Nearest car park On site
Phone +61 2 4751 4638
|Type Railway museum|
Website Official Site
|Location Tusculum Road
Valley Heights, New South Wales, Australia|
Address 17 Tusculum Rd, Valley Heights NSW 2777, Australia
Similar Blue Mountains, Mount Trickett, Mount Piddington, Norman Lindsay Gallery a, Lapstone Zig Zag
Introducing valley heights locomotive depot heritage museum
The Valley Heights Locomotive Depot Heritage Museum is a railway museum located in Valley Heights, New South Wales, Australia. It is operated by the Blue Mountains Division of Transport Heritage New South Wales.
- Introducing valley heights locomotive depot heritage museum
- Valley heights locomotive depot heritage museum
- Locomotive depot
- Heritage status
- Museum exhibits
The Valley Heights Steam Tramway is also located in the former locomotive depot. The facility is located 300 metres north-west of Valley Heights railway station.
Valley heights locomotive depot heritage museum
The locomotive depot was constructed in 1913 when the duplication of the line between Emu Plains and Glenbrook was completed. The depot was available for service from December 1913, but was not officially opened till 31 January 1914. With the duplication and regrading of the line, the heavy grades below Valley Heights were eliminated, the ruling gradient from Penrith to Valley Heights being 1 in 60.
The depot at Valley Heights consisted of a locomotive yard, a 10 bay roundhouse, 60-foot (18 m) turntable, an elevated coal stage, and water tanks and columns. It provided bank engines for trains travelling to Katoomba and beyond. The engines at Valley Heights not only banked over the longest distance in NSW, but also had the envious distinction of having to operate over the longest continual and most steeply graded mainline in Australia. The 33 kilometre section from Valley Heights to Katoomba rises 670 metres, with a ruling gradient of 1 in 33.
During the steam era, the depot had a continual allotment of eight freight and two passenger engines. During the peak of the steam era, an average of 30 trains during any 24-hour period required banking from Valley Heights to Katoomba.
The western line was electrified to Valley Heights in October 1956. In February 1957, steam operations from Valley Heights were replaced by the 46 class electric locomotives.
The depot in latter years was an electric locomotive and freight wagon repair workshop, the electric engines receiving everything from minor repairs to complete overhauls at the depot. A variety of freight wagons were also repaired. The demise of Valley Heights depot began when the more powerful 85 class locomotives were introduced in 1979. The demise was accelerated with the introduction of the 86 class locomotives in early 1983. From the mid-1980s, the number of trains requiring banking from Valley Heights had been reduced to a handful each day, the number of locomotives required for this duty being reduced to three, sometimes as few as two being necessary.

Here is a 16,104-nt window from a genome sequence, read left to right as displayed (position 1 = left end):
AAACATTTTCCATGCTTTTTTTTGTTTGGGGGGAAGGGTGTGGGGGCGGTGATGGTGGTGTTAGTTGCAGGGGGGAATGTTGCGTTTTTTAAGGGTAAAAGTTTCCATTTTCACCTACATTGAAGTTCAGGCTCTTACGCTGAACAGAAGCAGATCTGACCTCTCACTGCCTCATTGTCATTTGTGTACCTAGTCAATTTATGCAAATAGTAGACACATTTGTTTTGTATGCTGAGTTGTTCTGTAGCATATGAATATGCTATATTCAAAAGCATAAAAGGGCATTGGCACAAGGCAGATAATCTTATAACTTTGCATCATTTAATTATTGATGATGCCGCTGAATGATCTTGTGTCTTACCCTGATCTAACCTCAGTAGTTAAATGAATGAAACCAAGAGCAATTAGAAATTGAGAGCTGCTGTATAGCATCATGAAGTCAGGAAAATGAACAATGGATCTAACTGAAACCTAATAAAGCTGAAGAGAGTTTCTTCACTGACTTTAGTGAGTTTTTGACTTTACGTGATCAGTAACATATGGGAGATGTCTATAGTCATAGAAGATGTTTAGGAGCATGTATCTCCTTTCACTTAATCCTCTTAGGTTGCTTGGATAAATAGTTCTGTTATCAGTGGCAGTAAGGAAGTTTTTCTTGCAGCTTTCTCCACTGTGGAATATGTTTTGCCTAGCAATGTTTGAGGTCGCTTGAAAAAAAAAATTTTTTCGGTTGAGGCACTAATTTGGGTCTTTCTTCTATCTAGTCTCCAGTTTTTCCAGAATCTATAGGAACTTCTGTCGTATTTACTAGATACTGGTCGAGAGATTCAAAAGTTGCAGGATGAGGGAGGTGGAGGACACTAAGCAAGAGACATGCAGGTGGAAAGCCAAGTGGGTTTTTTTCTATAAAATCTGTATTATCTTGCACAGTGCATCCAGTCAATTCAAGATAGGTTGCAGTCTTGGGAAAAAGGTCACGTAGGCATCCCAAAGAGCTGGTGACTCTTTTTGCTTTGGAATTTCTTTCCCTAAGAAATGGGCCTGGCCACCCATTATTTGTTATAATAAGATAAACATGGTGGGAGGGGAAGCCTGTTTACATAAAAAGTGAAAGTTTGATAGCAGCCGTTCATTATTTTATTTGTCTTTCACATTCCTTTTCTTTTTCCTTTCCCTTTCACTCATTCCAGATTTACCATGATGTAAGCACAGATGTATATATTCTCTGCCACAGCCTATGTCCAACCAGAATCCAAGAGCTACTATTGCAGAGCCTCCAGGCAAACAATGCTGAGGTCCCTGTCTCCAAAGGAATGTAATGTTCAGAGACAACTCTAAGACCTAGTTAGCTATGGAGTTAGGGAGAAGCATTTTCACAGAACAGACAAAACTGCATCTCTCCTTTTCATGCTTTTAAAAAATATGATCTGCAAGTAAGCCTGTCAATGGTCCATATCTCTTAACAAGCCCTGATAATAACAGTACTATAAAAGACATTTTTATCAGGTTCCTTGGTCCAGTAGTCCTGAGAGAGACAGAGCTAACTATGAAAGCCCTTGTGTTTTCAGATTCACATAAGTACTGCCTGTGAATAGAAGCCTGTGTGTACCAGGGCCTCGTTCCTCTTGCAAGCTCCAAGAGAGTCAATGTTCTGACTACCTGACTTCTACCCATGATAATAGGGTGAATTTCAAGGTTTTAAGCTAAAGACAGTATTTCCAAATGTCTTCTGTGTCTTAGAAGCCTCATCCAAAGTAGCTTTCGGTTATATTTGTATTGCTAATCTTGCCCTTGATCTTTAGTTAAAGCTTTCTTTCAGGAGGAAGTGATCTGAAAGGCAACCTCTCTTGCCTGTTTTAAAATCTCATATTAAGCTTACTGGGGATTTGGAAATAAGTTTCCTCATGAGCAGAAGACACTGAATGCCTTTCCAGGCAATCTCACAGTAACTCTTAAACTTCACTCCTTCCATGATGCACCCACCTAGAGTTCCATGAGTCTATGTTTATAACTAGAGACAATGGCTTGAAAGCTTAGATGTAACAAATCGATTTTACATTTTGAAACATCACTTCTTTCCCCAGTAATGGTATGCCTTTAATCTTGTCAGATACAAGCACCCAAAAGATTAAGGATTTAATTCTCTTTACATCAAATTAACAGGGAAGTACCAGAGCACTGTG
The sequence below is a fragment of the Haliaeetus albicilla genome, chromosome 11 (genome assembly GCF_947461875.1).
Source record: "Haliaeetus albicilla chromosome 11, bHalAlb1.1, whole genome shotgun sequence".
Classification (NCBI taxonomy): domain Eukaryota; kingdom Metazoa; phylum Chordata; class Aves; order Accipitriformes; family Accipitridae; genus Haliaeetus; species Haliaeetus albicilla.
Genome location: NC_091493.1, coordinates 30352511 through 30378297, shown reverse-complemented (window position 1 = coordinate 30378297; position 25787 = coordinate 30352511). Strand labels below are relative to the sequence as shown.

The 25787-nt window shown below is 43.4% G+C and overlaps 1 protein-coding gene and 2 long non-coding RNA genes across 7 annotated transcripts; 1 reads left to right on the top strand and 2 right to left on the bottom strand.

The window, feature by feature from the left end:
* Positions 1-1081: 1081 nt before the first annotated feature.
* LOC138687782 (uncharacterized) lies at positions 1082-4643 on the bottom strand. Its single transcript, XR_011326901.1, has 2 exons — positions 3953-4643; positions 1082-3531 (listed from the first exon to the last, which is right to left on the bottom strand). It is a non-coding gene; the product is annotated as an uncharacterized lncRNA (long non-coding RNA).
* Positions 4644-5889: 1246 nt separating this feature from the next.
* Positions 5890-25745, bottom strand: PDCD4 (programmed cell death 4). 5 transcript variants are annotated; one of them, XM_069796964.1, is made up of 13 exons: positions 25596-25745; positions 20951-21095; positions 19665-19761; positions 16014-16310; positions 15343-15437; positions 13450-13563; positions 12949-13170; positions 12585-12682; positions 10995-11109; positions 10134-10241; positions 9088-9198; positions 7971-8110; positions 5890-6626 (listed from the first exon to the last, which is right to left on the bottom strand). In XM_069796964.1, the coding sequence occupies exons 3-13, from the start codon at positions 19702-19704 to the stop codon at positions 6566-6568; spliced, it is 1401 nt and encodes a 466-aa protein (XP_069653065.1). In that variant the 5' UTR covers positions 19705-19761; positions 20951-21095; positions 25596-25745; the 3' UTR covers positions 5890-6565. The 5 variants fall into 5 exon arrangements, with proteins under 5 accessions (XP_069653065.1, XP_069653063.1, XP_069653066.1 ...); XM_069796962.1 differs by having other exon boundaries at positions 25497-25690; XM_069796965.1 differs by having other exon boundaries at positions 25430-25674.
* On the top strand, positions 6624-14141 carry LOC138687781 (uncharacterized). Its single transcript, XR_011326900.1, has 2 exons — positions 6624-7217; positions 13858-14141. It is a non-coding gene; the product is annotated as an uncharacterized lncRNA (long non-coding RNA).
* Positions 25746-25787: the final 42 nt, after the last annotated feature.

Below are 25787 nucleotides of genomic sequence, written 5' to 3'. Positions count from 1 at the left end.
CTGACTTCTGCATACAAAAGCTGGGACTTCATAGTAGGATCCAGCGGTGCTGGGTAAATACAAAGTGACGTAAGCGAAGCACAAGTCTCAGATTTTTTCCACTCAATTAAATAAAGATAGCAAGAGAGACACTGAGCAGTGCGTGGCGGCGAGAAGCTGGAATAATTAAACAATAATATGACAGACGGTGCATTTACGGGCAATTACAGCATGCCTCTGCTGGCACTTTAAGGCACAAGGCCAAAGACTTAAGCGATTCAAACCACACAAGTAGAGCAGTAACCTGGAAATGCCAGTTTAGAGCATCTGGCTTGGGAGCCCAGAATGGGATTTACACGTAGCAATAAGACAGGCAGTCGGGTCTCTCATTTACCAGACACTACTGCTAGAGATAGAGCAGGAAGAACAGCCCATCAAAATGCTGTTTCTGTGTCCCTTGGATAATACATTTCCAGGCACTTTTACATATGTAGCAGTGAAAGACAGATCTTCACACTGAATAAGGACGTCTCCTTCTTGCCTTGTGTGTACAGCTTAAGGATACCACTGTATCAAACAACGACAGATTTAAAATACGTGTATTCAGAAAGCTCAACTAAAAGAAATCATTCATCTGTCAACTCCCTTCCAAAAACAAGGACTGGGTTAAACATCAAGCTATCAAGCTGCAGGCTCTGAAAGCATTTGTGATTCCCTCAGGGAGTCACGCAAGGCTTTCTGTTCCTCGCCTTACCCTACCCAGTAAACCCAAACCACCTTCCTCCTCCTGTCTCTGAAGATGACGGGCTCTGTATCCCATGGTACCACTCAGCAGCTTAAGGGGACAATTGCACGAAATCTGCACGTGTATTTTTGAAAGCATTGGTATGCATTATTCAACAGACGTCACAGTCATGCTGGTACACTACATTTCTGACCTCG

In October 1988, it was announced the depot would close. One electric locomotive remained available for any bank work necessary, until the last week of January 1989, when 4627 had the distinction operating the last train to be banked from Valley Heights to Katoomba.
In 1994, the Blue Mountains Division of the New South Wales Rail Transport Museum established the Valley Heights Locomotive Depot Railway Museum, with the aim of preserving the depot to provide historical, educational and recreational facilities and opportunities for the benefit of the Blue Mountains community and visitor to the region.
Following the destruction of the Parramatta Park Tramway by fire in June 1993, the Valley Heights Steam Tramway was established in 1997 by the Stream Tram and Railway Preservation (Co-Op) Society Limited and its remaining assets were also transferred to Valley Heights.
In 2007/08, the Museum built a new work shed constructed near ash disposal tunnel, former amenities building (refreshment room and visitor centre) repaired and refurbished, ongoing work in roundhouse, chargeman's office (museum) repaired and refurbished, ash disposal tunnel cleaned and restored, amenities (toilets) were repaired and refurbished.
The Locomotive Depot is listed "of state significance as an important locomotive depot, and the principal service and maintenance facility for bank engines working over the Main Western line between Sydney and Lithgow for almost 80 years" on the NSW Heritage Register; it was added to the register on 2 April 1999.
On 31 January 2014, the Museum celebrated the centenary of the opening of the depot, with a special ceremony featuring speeches from the NSW Governor Marie Bashir and NSW Premier Barry O'Farrell. The event received extensive coverage on local and state media.
The Museum's collection of railway locomotives, carriages, wagons and other railway equipment includes:
Other Exhibits include: